Welcome to August – the month of more water usage than any other month of the year in the United States. It’s time we identify methods to keep ourplants happy and green and still reduce our appetites for the ubiquitous clearliquid.
On average, an American household uses about 260 gallons per day, but this amount climbs to around 1,000 gallons per day during peak water use season with some households using as much as 3,000 gallons a day, according to the U.S. Environmental Protection Agency.
But we can all do more to reduce our water consumption. According to EPA’s WaterSense Program, homeowners can save as much as $110 a year just by following a few tips and making a few changes.
August tends to mean hot, dry weather leading to more yard watering just to keep our plants alive and our neighbors from wondering why we stopped caring for our yards. To save money on your water bills set sprinklers to water your plants only early in the morning or at dusk. Watering in the middle of the day when it is hottest means more of the water will evaporate before being absorbed by vegetation. Purchase a rain gauge and water only one inch of supplemental water in the absence of rain. Your rain gauge will tell you how much water will be needed if your area received rain. Also before watering plants, press your finger into the soil up to the first knuckle and see if it is moist. If the soil is dry and your finger comes out clean, the plant needs water.
If your grass needs water, set up sprinklers in the early morning hours or in the evening and attach timers to them. Nothing wastes more water than forgetting about your sprinkler for hours. Timers are available at most hardware stores and can be as simple as an egg timer mechanism or as technologically advanced as a digital interface. Prices vary so check out reviews online so you can make the most informed decision before purchasing.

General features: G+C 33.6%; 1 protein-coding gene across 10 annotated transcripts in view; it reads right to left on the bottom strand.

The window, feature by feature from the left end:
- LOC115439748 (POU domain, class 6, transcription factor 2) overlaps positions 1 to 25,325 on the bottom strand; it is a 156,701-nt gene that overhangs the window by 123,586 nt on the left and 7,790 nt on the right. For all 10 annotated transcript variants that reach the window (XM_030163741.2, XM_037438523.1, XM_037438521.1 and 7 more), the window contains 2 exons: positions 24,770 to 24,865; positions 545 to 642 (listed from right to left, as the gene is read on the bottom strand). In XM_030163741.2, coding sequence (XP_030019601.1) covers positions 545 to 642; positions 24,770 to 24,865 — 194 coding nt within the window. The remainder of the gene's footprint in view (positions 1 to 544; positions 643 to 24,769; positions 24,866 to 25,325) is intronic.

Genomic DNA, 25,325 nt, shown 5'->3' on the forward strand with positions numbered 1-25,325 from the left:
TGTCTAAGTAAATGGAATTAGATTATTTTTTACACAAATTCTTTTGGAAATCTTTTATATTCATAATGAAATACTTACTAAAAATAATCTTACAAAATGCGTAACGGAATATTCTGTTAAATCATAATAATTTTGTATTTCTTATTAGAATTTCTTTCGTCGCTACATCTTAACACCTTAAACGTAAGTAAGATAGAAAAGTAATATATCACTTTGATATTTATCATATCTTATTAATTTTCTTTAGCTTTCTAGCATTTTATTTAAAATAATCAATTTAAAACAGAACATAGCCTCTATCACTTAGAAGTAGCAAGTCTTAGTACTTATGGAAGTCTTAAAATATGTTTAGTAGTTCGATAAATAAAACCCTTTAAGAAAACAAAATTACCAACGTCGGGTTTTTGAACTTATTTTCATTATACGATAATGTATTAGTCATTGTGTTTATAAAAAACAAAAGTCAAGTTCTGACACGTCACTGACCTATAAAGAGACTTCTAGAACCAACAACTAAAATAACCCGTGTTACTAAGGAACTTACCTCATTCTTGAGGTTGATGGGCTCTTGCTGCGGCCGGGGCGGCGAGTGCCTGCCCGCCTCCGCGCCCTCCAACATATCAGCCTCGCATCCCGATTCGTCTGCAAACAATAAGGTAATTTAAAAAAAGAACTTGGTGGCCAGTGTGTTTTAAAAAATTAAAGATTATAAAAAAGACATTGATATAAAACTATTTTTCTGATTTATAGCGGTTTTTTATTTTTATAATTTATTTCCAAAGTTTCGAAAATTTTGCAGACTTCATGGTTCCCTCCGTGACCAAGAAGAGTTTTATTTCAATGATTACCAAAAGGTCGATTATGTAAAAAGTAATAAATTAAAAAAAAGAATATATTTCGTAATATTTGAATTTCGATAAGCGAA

Install rain barrels around your home at the ends of gutter downspouts. These barrels will hold rain water for you until your plats are ready to use it. I installed one this summer on our new home and we have barely used our hose at all for our vegetable garden and household plants. Purchase or make a rain barrel which has a spout as close to the bottom as possible. Make sure the barrel has a screen on the top to reduce the number of bugs which can enter the water. To keep any larvae from germinating, add mosquito dunks to the water – they are non-toxic and will not hurt your plants. If the water in the barrel begins to smell at all, do not worry. Add a capful or two of bleach to the water and let it sit for a day before you use it again. Rain barrels offer free water and help reduce runoff in your neighborhood. Some municipalities offer financial help with purchasing these inexpensive barrels and some have tax rebates. Make sure to check with your municipality to see what they offer.
Outdoors isn’t the only place you can save a little water, though. Keep a pitcher of water in your refrigerator so that you always have cold water on hand and you do not have to run the tap water until it is cold. Wash only full loads of laundry and dishes, and scrape dishes instead of rinsing when loading the dishwasher. Lastly, put your favorite handyperson to work fixing leaks around the home, which can waste about 200 gallons per week. Fixing leaks can add up to about $50 in utility bill savings annually.
Renovating or planning to upgrade your kitchen or bath? Look for EPA’s WaterSense label on toilets, faucets and faucet accessories which have helped Americans save more than 9.3 billion gallons of water and realize more than $55 million in savings on water and sewer bills in just 2008. That is enough water to supply 100,000 average households for a year.